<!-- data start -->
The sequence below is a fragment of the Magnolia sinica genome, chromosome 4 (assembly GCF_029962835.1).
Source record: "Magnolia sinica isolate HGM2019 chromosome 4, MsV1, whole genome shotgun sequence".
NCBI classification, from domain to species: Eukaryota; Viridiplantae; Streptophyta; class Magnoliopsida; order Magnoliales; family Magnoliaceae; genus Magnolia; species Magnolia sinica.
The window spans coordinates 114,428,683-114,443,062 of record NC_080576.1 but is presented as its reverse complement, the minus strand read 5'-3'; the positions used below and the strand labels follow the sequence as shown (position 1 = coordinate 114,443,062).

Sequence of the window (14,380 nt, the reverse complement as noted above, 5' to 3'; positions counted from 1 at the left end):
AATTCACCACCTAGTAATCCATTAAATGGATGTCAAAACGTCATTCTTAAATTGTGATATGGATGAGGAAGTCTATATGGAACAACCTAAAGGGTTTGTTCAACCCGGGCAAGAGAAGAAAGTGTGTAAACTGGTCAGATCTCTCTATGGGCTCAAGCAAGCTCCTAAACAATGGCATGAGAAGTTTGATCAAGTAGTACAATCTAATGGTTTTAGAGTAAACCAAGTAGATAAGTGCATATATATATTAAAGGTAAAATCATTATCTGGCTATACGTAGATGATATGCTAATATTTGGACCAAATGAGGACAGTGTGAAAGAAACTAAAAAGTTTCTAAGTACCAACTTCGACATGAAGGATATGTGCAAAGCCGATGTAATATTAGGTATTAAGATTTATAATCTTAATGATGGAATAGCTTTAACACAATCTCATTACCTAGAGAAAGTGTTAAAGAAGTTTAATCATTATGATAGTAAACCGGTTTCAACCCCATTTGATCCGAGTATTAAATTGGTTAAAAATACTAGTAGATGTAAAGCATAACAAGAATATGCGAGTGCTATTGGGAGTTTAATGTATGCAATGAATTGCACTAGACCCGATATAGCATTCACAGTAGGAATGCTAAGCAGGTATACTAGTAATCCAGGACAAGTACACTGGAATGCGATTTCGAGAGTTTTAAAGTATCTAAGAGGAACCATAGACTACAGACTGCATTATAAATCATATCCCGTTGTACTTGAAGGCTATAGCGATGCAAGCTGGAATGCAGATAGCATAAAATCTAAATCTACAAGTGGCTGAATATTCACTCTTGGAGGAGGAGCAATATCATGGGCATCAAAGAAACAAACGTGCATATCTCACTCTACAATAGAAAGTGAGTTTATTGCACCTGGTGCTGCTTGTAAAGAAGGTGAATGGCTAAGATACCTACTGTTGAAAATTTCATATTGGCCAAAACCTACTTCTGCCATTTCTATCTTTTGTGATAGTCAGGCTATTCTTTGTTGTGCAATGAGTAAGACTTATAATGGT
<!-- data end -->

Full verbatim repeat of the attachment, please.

The sequence below is a fragment of the Magnolia sinica genome, chromosome 4 (assembly GCF_029962835.1).
Source record: "Magnolia sinica isolate HGM2019 chromosome 4, MsV1, whole genome shotgun sequence".
NCBI classification, from domain to species: Eukaryota; Viridiplantae; Streptophyta; class Magnoliopsida; order Magnoliales; family Magnoliaceae; genus Magnolia; species Magnolia sinica.
The window spans coordinates 114,428,683-114,443,062 of record NC_080576.1 but is presented as its reverse complement, the minus strand read 5'-3'; the positions used below and the strand labels follow the sequence as shown (position 1 = coordinate 114,443,062).

Sequence of the window (14,380 nt, the reverse complement as noted above, 5' to 3'; positions counted from 1 at the left end):
AATTCACCACCTAGTAATCCATTAAATGGATGTCAAAACGTCATTCTTAAATTGTGATATGGATGAGGAAGTCTATATGGAACAACCTAAAGGGTTTGTTCAACCCGGGCAAGAGAAGAAAGTGTGTAAACTGGTCAGATCTCTCTATGGGCTCAAGCAAGCTCCTAAACAATGGCATGAGAAGTTTGATCAAGTAGTACAATCTAATGGTTTTAGAGTAAACCAAGTAGATAAGTGCATATATATATTAAAGGTAAAATCATTATCTGGCTATACGTAGATGATATGCTAATATTTGGACCAAATGAGGACAGTGTGAAAGAAACTAAAAAGTTTCTAAGTACCAACTTCGACATGAAGGATATGTGCAAAGCCGATGTAATATTAGGTATTAAGATTTATAATCTTAATGATGGAATAGCTTTAACACAATCTCATTACCTAGAGAAAGTGTTAAAGAAGTTTAATCATTATGATAGTAAACCGGTTTCAACCCCATTTGATCCGAGTATTAAATTGGTTAAAAATACTAGTAGATGTAAAGCATAACAAGAATATGCGAGTGCTATTGGGAGTTTAATGTATGCAATGAATTGCACTAGACCCGATATAGCATTCACAGTAGGAATGCTAAGCAGGTATACTAGTAATCCAGGACAAGTACACTGGAATGCGATTTCGAGAGTTTTAAAGTATCTAAGAGGAACCATAGACTACAGACTGCATTATAAATCATATCCCGTTGTACTTGAAGGCTATAGCGATGCAAGCTGGAATGCAGATAGCATAAAATCTAAATCTACAAGTGGCTGAATATTCACTCTTGGAGGAGGAGCAATATCATGGGCATCAAAGAAACAAACGTGCATATCTCACTCTACAATAGAAAGTGAGTTTATTGCACCTGGTGCTGCTTGTAAAGAAGGTGAATGGCTAAGATACCTACTGTTGAAAATTTCATATTGGCCAAAACCTACTTCTGCCATTTCTATCTTTTGTGATAGTCAGGCTATTCTTTGTTGTGCAATGAGTAAGACTTATAATGGT